When you have a persistent sense of heartbreak and gutwrench, the physical sensations become intolerable and we will do anything to make those feelings disappear. And that is really the origin of what happens in human pathology. People take drugs to make it disappear, and they cut themselves to make it disappear, and they starve themselves to make it disappear, and they have sex with anyone who comes along to make it disappear and once you have these horrible sensations in your body, you’ll do anything to make it go away.
~Bessel A. van der Kolk
The only consistent thing about living as a human being is that change is inevitable.
Sometimes the changes that come our way are out of our control.
Sometimes the changes that come our way we do not consent to.
Sometimes the changes that come our way stem from our own choices.
Sometimes the changes that come our way are our own choice, and still we may wish they didn’t happen.
Life is complex and rarely stagnant.
When big changes come our way, they can throw us off kilter. Our systems may become dysregulated. Our old traumas may be triggered. The change itself could be traumatic in its own way. This can happen even when a change is of our own conscious choosing.
I have witnessed that basic human response to change, sometimes even to changes of our own choosing, is to fight like hell to return to the status quo – the way things were before the change. This fight is almost always a losing battle.
The dysregulation our systems experience when change happens is inevitable. Systems theory confirms that when a change happens within a system, the parts of the system will do all they can to find equilibrium again. Sometimes we call this “finding our new normal” when it comes to the changes that come into our lives. Until we find this equilibrium however, our systems, including our nervous systems, will be agitated.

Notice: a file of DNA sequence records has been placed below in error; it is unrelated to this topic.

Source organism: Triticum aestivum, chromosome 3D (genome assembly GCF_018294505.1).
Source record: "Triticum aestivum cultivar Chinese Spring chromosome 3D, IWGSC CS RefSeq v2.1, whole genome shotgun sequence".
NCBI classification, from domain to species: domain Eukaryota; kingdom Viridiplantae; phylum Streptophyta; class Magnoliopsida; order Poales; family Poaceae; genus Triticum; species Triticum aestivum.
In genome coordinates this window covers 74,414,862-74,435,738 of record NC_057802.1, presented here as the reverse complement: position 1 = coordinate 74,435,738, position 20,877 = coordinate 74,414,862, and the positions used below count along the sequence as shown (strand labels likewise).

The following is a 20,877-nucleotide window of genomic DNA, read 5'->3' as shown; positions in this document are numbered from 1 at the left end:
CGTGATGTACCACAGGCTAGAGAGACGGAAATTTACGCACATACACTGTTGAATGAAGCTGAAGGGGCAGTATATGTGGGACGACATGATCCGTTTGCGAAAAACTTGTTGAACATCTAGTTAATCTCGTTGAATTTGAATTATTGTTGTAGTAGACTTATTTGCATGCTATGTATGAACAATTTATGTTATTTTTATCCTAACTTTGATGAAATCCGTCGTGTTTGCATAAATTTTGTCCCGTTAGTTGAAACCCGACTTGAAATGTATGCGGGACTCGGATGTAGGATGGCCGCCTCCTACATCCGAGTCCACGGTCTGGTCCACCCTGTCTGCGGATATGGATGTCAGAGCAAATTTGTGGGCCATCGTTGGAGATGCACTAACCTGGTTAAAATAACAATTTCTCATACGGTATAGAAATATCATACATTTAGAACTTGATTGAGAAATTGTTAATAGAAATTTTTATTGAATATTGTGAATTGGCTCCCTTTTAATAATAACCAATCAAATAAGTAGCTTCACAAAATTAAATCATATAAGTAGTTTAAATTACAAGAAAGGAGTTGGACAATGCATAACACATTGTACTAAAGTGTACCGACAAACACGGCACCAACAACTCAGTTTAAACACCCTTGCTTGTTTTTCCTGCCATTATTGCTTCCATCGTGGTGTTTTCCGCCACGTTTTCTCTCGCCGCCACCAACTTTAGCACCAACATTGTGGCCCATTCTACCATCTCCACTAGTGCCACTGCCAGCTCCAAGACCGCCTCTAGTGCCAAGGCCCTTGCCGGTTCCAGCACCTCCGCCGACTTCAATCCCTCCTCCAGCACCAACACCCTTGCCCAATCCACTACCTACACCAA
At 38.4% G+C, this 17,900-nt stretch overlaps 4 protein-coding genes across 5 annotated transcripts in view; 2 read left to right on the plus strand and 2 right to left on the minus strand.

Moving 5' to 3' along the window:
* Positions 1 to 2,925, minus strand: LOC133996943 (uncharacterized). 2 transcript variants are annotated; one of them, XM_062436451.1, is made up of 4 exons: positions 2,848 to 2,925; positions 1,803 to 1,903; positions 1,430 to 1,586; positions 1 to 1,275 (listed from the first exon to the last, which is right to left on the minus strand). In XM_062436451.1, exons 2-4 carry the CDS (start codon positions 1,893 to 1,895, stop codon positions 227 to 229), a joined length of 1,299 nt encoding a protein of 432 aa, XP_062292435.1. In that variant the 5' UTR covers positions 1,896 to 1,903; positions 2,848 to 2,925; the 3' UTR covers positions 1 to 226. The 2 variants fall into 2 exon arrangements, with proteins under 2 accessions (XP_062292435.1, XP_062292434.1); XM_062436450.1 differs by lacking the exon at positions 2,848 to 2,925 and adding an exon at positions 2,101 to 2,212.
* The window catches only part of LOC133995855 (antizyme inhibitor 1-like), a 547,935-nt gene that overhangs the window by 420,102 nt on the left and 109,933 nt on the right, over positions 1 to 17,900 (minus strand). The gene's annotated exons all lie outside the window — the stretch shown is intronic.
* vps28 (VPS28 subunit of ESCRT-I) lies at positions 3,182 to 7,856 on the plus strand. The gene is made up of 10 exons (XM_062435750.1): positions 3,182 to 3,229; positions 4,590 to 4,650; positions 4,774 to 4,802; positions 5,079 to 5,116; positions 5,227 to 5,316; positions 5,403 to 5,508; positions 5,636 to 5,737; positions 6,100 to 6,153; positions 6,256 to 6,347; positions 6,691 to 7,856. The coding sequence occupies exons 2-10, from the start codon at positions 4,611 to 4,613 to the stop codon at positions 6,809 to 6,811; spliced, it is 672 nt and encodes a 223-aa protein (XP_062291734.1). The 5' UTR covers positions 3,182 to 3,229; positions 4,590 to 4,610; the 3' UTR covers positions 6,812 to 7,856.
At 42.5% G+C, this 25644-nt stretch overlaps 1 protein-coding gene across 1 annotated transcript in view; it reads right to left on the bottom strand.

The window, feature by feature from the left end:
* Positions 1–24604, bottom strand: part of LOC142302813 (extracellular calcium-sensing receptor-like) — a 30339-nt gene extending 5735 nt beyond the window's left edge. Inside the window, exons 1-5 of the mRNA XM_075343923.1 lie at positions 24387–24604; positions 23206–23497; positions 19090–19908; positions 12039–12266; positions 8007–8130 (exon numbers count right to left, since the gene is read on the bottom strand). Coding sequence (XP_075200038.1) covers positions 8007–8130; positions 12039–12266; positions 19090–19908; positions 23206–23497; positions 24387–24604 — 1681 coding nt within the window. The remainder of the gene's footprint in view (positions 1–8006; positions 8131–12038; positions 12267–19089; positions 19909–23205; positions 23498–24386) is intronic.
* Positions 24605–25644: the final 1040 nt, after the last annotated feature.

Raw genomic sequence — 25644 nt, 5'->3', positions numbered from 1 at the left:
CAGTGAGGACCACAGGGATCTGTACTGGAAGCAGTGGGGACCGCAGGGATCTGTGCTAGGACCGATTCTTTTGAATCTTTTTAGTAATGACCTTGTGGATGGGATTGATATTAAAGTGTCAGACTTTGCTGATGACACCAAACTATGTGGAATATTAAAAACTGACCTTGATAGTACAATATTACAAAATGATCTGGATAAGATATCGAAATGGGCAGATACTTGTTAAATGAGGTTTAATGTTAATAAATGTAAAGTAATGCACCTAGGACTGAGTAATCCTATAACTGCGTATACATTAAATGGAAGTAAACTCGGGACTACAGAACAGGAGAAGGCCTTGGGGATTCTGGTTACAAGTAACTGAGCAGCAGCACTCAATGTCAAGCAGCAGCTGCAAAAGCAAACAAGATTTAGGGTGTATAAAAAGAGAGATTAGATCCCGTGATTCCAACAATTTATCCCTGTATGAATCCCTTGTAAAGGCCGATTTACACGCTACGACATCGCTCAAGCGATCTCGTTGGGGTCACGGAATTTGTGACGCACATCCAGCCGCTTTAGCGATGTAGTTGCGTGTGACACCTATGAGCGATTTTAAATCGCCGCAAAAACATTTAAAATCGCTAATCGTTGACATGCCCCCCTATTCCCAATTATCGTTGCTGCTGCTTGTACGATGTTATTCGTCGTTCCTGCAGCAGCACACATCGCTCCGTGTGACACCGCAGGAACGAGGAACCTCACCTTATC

Change happens. Dysregulation happens. It is how we move through the changes, how we find our ways back to equilibrium, or our new normals, that matters. How we do this is up to us and frankly is unique to each person and each situation.
What I would love all of us to remember, including myself, is to have some compassion for the dysregulation that is an inevitable part of being human. To have compassion for ourselves as we find our ways to the new normal of each new change in our lives. To have some compassion for trying things and feeling like failing and trying different things until we are able to figure out what works for us.
This is true even when the changes we experience are of our own choosing, are welcome, perhaps even wanted. It will still take time for us to find our feet again, to find that “new normal,” to get back to our equilibrium.
Reminding ourselves that we are trying to find our way back to a “steady state” as we shift through a major or even minor life change is important, and is part of where our self-compassion comes in. Giving ourselves the grace of knowing we are doing the best we can with the resources we have. Slowing down to allow ourselves to feel the myriad of emotions that may be coming forward, some possibly expected and some probably not.
We are all complex beings, and our life experiences are complex. Sometimes change is welcome, and even in this welcoming for a short period the change will cause some amount of chaos and dysregulation. Remember to be gentle with you. Remember to give yourself time and space to breath and feel all the feelings you are having. Remember to be patient with yourself. And most importantly remember to have compassion for yourself as you stumble along finding your ways to your own new normal.
This was originally written for my weekly(ish) newsletter on July 15, 2018. It has been revised and edited for publication here. To receive my most recent essays you can subscribe here.